Climate

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Sunday, June 26, 2022

26th June 2022

 Today I read of a Viking hoard found by a metal detectorist in Scotland, he had done the right thing and informed and given the hoard to the right people.  There was a Christian cross as well and when the mud had been removed a beautiful patterned surface appeared.  Past history of an age we know little of, go to the cinema and you will see 'Viking berserkers', killing, raping and pillaging giving us little understanding of how the world was at the time.  But delicate workmanship, love of artistic things and also practical things jostle us into thinking more about how our ancestors lived before us.  Which leads me  on to other thoughts.



I had come across this essay, blog is too simple to describe it, of a lecturer who lives in Hebden Bridge and walks the countryside around here.  Normally he walks with his young son but this time he had taken a group out to Nutclough Wood.  It was a thinking walk, a philosophical awareness of what there is in the history around and what we should project into the future for our children.

19th century depiction of Nutclough Wood


He followed in his musings the co-operative movements of the valleys, the socialism that lies hidden under the surface of the towns.  Look at those towns, the back to back terraces folding down the wooded hills and understand the industrialism that built homes for the workers.

And then understand community! I say that with a slight dramatic turn, because the thing you see when you enter a graveyard are the surnames of their relations still living within the towns.  Follow the chat boards and people still recall old school days, people who have recently died and in which house they had lived all their life.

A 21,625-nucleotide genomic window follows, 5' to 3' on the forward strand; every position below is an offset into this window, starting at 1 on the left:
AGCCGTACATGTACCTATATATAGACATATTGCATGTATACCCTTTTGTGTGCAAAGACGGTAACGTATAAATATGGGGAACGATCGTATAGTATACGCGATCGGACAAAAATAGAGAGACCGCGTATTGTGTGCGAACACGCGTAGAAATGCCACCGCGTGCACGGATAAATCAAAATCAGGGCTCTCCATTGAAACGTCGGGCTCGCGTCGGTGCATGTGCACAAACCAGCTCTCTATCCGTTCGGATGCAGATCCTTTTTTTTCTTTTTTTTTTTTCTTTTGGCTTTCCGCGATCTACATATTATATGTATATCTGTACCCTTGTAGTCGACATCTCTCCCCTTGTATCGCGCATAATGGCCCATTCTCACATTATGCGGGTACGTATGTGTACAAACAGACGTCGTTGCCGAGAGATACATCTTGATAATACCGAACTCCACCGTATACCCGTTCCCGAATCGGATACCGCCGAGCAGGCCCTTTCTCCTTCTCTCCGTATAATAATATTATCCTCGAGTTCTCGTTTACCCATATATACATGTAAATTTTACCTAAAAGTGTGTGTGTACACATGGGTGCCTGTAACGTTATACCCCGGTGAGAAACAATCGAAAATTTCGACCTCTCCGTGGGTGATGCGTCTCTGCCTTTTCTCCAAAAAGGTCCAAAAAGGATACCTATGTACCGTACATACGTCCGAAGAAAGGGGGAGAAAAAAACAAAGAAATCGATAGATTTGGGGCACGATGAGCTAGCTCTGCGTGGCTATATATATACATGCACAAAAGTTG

Life is a narrative, just as history is.  We add or subtract from that narrative, when we come to impose our vision on the landscape around us, we mark it for the future.  Paul Knight's essay was caught up with the great farming dilemma we are in now.  Millions of trees are supposed to be planted for carbon capture.  He stops at an old meadow that has escaped the pesticides and herbicides and had been 'preserved'. In 2014 half of the meadow was planted with trees before it was realised that a rich inheritance of wild flowers and their seeds were part of the meadow.  What do you do? Both were left with a 'messier' edging to the meadow.  Anyone who knows the current jargon of the moment, that it is the 'wilding' part.  In fact the meadow with its wild flowers had become a 'bank' for seeds.

We cannot go back only forward, every action now has consequences for the future, occasionally we must stay the hand and just allow those remnants of history to fall through and remind us that once long ago other people lived and were part of a community.

One thing I have learnt from living here, is the strong conviction of fellow Yorkshire bloggers of the roots of co-operation and socialism that underlies these Northern towns, forget our London-based government, who know little of nothing.  Start turning to the people who actually are in control in our towns, argue with them maybe, but allow that bright spirit of community to register its vote.

12 comments: